AVIATOR: THE SPRUCE GOOSE OF 2004
"So, I guess Jude Law got left on the cutting room floor?" My twenty-something friend wondered the question aloud as we staggered out of the theater last night with a few hundred other staggering wonderers. We were leaving the three hour experience of Scorcese's highly-anticipated The Aviator plus trailers.
"Huh?" I replied, pithily.
He came back, "Wasn't Jude Law supposed to do a cameo as Errol Flynn in the movie?"
Wondering if this was a trick question, or else still brain-numb from the film, I said slowly, "He did. It was one of the three or four scenes set in The Coconut Grove. The only reason for the scene was to showcase Law's cameo....Where were you?"
He shrugged shamefacedly. "Well, I dozed off for about fifteen minutes, I think."
Oh well. Here it is, the morning after the latest disappointment from Martin Scorcese. The Aviator showcases the director's fabulous cinematic eye, but also his pathological inability to flesh out a satisfying narrative. The audience leaves feeling like it must have missed something - "How can so many fabulous frames amount to so very little in the end?"
To be fair, this film is nowhere as bad as the offensive, blood-soaked mess of Scorcese's last epic disappointment, Gangs of NY. That film was violating along with being tedious and disappointing. The Aviator is just tedious.
The film suffers from the fact there is too much material in the movie for a movie. This is a different problem these days. Most of the films that are getting made suffer from having not enough story for a short-film, that is still stretched torturously through two hours - or, as in Sideways stretched into 2.4 hours... In this case, Howard Hughes' life should most properly be done in an eight-hour mini-series. That is, as long as somebody can figure out the real cinematic story in the man's many true stories.
So, like many movies based on "strange, but true" stories, the principal flaw in The Aviator is that the inner drama is neglected - completely overwhelmed actually - by the external drama.
Don't be fooled by the fact that Scorcese gives LOTS of time to Howard Husghes' struggle with encroaching insanity. He does so - but without any insight. There isn't any "why?" to what should have been the movie's main question: Not, "why insanity?", but "why isolation in one's insanity?" The director spent way too much time wallowing in how insanity feels and acts. The main question I wanted to see addressed, was, how come a person with so much talent, treasure and vision, ends up alone, drowning in their own filth?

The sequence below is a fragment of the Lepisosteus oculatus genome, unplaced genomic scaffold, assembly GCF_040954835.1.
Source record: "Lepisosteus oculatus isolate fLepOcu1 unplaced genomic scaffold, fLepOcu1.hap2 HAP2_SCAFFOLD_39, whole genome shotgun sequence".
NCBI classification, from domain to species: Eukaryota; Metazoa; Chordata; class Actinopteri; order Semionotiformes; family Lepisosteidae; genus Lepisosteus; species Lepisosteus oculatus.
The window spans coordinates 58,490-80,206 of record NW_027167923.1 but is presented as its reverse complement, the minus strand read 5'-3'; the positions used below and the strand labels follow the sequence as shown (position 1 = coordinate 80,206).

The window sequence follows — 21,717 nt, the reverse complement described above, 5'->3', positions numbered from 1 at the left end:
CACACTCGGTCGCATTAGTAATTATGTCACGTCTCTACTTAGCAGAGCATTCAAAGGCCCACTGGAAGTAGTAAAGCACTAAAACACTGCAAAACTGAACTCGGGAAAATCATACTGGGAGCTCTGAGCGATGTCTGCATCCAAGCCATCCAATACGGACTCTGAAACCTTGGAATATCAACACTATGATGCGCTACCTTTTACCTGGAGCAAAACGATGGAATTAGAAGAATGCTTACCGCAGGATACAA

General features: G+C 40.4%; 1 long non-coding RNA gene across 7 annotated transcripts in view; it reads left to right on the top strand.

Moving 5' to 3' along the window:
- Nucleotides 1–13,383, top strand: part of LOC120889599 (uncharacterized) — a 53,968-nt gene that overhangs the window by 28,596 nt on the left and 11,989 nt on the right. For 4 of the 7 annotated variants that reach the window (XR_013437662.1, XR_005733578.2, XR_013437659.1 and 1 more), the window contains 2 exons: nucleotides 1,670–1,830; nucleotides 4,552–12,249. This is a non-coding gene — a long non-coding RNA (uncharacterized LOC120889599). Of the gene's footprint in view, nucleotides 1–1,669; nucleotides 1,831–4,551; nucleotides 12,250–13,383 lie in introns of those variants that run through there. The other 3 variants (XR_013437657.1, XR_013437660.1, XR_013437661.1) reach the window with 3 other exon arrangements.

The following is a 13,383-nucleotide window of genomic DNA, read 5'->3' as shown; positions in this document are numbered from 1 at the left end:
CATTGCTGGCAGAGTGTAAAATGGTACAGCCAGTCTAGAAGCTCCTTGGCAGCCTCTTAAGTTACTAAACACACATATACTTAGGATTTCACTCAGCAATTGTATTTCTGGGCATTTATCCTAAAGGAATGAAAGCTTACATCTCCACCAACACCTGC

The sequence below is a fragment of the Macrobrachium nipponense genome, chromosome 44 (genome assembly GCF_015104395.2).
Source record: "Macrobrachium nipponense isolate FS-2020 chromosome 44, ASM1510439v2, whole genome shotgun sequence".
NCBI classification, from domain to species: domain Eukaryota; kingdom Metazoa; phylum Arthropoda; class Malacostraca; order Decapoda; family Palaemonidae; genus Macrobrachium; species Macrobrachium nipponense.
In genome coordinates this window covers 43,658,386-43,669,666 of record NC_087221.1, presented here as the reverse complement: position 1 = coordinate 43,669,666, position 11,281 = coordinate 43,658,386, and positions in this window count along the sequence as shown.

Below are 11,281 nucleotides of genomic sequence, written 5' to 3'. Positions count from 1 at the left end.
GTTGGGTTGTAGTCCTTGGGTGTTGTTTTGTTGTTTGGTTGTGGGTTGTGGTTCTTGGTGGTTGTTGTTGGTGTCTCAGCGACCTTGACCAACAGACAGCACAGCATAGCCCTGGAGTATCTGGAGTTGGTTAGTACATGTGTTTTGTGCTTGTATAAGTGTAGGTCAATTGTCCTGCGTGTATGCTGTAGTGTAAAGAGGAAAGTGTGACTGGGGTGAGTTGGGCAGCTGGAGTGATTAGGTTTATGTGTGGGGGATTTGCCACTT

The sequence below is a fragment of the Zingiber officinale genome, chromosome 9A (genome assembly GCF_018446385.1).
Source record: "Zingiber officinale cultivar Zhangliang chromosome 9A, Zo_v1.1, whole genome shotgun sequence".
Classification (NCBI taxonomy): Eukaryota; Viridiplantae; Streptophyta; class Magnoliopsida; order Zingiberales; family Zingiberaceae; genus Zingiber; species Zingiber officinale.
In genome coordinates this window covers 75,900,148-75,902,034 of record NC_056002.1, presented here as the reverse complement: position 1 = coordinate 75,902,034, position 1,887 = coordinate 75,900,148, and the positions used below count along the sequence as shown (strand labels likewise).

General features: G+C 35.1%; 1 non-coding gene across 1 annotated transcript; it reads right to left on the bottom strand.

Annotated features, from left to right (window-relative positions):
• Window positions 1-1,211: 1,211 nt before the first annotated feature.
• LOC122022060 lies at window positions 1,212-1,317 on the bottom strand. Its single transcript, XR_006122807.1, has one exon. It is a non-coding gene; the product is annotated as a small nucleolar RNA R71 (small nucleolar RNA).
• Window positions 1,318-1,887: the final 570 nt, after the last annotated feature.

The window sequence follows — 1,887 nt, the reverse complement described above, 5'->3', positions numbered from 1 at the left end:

The answer probably has to do with isolation being the wages of narcissism. But, I have no confidence that a baby-boomer director can take on that subject objectively.
Have to mention the amazing performance of Cate Blanchett here. She channels Kate Hepburn in such a way that the audience kept laughing out loud in sheer delight. Her scenes with DiCaprio looked most like an acting clinic, with the out-of-his-league Leo feeding lines into the stupendous acting machine of Blanchett. Hers was a wonderful performance, even as the character suffered from the same lack of help in the script that scuttled the main story. Hepburn's character, as scripted, seems to be in the movie, well, to be in the movie. But the whole delightful sub-plot could be cut and the film would be just as thematically barren. (I trust I make myself obscure...)
Alan Alda started well as the smarmy corrupt Senator, but then he degenerated into a bad television character who implausibly collapses into befuddled stuttering before the plain-spoken brilliance of the, well, severely bi-polar, manically depressed and hallucinating Howard Hughes character. Alec Baldwin also does well in playing corporate creepiness. There's not much for the rest of the talented ensemble to do. John C. Reilly, Jude Law, Kate Beckinsale - really just here to play dress-up in a Hollywood celebration of its own hey-day.
Also have to say that Scorcese's visuals are stunning and lush as always. The scenes of The Coconut Grove were great - frenzied and claustrophibic opulence. The scene of the filming of Hell's Angels was exhilerating and breathless. The long sequence of nude Leo/Howard locked in his self-made insane asylum/movie theater, was cool to watch, but didn't amount to much.
In the end, I was just kind of sad - again - that Scorcese never found a partner to work with who understands good storytelling. He needs someone around to nix every other visually interesting scene, for one that has narrative significance. A friend emailed me that Scorcese might never get another major studio budget if this film flops. I actually think that might be good for him...and all of us.
Pass. Just fly-over The Aviator.